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OpEd: Does the Revolution Begin with a Free Black Child?

A true celebration of artistry, freethinking and fashion, the Metropolitan Gala has always dazzled and pushed boundaries.

While there will always be the new "it crowd" that gets everyone talking and tweeting, this year that crowd just so happened to be the new crop of conscious, future-thinking, black liberationists—namely, Zendaya Coleman, Amandla Stenberg, Willow and Jaden Smith as well as the senior sect of this "woke" cohort, Solange Knowles, Lupita Nyong'o and Nate Parker.

"Manus x Machina: Fashion In An Age Of Technology" Costume Institute Gala - Arrivals
Willow Smith (L) and Jaden Smith attend "Manus x Machina: Fashion In An Age Of Technology" Costume Institute Gala at Metropolitan Museum of Art on May 2, 2016 in New York City. Kevin Mazur / WireImage

Willow and Jaden Smith in particular have been scoffed at by many for their eccentric views on time and space as well as Jaden choosing to wear women's attire and becoming the face of Louis Vuitton's womenswear line. It's their unapologetic nature to not "fall in line" with the mainstream that makes people uneasy—yet, it's this uneasiness and desire to live outside-of-the-box that we should be encouraging most in black children--it's called freedom.

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Freedom and free thought is exactly what society often robs from black children under the guise of respectability politics. For a time it was this idea of respectability and assuming white mannerisms, dress, education that many thought would release the black masses from the confines of prejudice and abject white violence. The idea being that if we could just match white sensibilities they would see that we black folks weren't any different than them.

"Manus x Machina: Fashion In An Age Of Technology" Costume Institute Gala - Arrivals
Actress Zendaya attends the "Manus x Machina: Fashion In An Age Of Technology" Costume Institute Gala at Metropolitan Museum of Art on May 2, 2016 in New York City. Dimitrios Kambouris / Getty Images

While this mode of operation was at times life saving for many in pre and post-Jim Crow times — this same thinking in the 21st Century stifles black children's ability to innovate and create a world for themselves that has little to do with white expectations.

There have been charter schools created with extremely paternalistic missions that have black children stick to rigid rules about dress, hair, and even voice level because the creators of these schools believe that urban black children need a "firmer hand" than other kids, namely their white counterparts. However, what they are really drilling into these kids is that their blackness will be seen as too overt and that they must temper themselves in order to be accepted into the white mainstream.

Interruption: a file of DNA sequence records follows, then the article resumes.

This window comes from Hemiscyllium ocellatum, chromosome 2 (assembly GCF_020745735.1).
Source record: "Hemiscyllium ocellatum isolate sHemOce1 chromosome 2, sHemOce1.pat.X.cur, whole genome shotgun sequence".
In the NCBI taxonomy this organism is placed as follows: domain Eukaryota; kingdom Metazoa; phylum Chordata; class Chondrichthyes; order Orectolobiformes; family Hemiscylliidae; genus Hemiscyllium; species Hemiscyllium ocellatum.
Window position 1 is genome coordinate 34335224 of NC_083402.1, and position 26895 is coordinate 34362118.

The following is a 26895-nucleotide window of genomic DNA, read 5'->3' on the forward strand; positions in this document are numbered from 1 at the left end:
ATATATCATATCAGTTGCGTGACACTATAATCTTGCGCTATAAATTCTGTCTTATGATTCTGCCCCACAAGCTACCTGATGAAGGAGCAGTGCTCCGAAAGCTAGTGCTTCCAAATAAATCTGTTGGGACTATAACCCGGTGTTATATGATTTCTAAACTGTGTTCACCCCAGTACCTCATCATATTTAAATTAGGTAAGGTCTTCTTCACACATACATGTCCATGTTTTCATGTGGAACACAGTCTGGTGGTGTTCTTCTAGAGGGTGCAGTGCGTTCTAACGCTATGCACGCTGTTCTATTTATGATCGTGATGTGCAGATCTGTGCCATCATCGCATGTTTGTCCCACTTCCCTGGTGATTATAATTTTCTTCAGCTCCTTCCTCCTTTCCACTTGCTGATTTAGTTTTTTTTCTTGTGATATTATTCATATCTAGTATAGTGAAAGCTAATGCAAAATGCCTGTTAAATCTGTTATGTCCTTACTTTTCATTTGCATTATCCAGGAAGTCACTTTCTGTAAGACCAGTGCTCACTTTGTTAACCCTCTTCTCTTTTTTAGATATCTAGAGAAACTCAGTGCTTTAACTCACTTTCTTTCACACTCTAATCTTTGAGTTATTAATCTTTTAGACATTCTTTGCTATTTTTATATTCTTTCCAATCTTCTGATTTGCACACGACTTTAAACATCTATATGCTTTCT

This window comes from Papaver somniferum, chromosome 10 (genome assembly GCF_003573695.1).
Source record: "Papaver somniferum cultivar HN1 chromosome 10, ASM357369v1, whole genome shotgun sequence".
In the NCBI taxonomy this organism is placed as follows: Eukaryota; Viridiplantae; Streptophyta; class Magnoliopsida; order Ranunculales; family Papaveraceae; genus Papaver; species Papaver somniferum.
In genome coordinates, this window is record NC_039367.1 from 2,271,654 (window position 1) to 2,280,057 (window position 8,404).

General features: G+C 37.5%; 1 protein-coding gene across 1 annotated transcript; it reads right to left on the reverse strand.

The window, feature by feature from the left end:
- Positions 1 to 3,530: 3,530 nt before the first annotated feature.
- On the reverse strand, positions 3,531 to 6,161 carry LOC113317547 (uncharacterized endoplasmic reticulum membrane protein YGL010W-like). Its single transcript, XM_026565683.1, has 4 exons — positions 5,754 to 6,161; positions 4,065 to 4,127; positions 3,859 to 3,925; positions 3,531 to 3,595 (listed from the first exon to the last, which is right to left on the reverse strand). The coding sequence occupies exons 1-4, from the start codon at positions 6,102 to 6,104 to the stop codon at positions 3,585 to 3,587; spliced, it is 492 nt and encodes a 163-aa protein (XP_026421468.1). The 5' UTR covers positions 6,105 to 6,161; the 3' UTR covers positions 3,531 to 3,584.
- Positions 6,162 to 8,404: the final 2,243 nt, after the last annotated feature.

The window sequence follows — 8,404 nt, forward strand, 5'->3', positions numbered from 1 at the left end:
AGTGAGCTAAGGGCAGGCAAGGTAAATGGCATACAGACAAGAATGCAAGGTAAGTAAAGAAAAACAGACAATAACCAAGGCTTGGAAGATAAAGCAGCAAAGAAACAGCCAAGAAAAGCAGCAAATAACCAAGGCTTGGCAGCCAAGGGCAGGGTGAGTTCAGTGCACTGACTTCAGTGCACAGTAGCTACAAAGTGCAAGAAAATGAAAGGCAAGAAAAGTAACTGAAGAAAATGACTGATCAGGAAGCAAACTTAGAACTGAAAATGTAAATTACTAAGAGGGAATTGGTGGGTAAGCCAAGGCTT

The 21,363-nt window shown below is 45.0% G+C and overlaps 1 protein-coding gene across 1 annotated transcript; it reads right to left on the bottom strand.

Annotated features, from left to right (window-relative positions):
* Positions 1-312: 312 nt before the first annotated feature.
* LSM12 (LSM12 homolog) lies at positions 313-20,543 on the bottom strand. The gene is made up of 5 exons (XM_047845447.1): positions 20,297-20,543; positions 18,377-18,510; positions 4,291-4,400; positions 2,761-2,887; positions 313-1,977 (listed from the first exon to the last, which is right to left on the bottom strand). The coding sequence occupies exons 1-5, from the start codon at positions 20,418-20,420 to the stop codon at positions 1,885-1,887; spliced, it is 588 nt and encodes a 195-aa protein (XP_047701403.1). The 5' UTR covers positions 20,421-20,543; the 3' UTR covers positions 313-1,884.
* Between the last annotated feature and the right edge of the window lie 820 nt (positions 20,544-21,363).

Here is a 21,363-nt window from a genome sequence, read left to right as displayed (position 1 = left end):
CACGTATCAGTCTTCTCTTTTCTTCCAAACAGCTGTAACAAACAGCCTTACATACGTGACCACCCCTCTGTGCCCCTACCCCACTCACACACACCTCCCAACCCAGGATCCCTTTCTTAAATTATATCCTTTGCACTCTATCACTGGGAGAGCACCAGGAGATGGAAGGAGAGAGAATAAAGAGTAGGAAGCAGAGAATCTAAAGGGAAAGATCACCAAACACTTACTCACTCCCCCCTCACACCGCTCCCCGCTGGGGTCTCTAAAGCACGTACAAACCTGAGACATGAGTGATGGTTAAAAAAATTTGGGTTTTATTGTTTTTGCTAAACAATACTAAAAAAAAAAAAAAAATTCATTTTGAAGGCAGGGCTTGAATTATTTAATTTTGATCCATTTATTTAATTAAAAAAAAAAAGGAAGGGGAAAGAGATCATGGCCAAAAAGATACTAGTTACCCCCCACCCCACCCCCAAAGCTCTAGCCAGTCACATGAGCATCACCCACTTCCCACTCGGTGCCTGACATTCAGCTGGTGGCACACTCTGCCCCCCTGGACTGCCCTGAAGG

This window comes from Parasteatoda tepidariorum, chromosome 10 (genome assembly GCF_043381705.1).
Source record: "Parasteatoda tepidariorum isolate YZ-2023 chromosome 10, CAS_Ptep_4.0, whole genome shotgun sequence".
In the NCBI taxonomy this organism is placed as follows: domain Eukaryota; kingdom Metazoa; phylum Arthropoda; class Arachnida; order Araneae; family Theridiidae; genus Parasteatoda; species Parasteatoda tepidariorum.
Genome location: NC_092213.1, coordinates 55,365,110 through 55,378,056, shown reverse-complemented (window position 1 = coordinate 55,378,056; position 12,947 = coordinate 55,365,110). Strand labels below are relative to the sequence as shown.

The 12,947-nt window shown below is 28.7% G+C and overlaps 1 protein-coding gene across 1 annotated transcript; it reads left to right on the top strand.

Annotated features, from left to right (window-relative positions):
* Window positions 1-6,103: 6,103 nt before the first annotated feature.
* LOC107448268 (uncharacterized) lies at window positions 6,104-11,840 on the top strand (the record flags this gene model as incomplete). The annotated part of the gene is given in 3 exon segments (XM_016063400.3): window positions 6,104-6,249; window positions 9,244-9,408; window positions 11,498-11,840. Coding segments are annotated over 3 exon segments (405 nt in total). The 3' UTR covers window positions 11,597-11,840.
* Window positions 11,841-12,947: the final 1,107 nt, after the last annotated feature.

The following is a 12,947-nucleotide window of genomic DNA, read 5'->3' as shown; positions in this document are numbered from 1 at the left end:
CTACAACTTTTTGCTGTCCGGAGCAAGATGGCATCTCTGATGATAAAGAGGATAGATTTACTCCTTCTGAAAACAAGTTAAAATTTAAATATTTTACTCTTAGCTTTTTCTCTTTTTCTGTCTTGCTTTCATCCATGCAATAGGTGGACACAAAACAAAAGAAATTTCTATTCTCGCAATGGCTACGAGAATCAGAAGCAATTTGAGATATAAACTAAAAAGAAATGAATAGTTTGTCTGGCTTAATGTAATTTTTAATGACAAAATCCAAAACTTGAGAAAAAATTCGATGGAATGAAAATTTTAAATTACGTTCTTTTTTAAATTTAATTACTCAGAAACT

The beauty of the Willows and Zendayas of the world is that they don't see their blackness as a hindrance to their greatness but rather, an asset. Through their fashion choices, public stances on culture appropriation, discussions on Prana breath and more they are allowing us into the minds and world of a sect that is unbound by convention, sterility and yes, respectability.

By just showing up as their authentic and audacious selves, this crop of black futurists wills others to shed conformist sentiments and embrace the alternative: freedom. The freedom to show up as exactly who you want the world to see you as instead of how they want you to be — that's the future.

The revolution begins with a thought that the status quo is flawed and that quite possibly there is another path to trudge down that hasn't been unearthed yet. The revolution requires us to think about our dress, our language, our impact, and ourselves differently. It challenges us to stare out ourselves through another prism.

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It's this belief in the "other" -- a world outside of the dominant narrative, which seems to drive this Neo-Black celebrity sect. It's their embrace of the past, like Lupita Nyongo's gravity defying hairstyle that was an ode to activist and songstress Nina Simone and African culture, despite what Vogue editors may have thought. It's Amandla Stenberg's futurist thought on what the world would look like if we loved black people as much as black culture.

With this group, imitation of whiteness isn't the sincerest form of flattery, it's the death of spontaneity and creativity—all of the traits society seems to revere in people like Mark Zuckerberg and Anna Wintour and others, but abhors in Cam Newton and the Smith kids.

What would the world look like if we allowed our black children to be as free as their white peers? If we encouraged their inquisitiveness and impulsiveness instead of telling them to be quiet, get in line and follow instructions? Maybe, just maybe we would have the blueprint to the next revolution.

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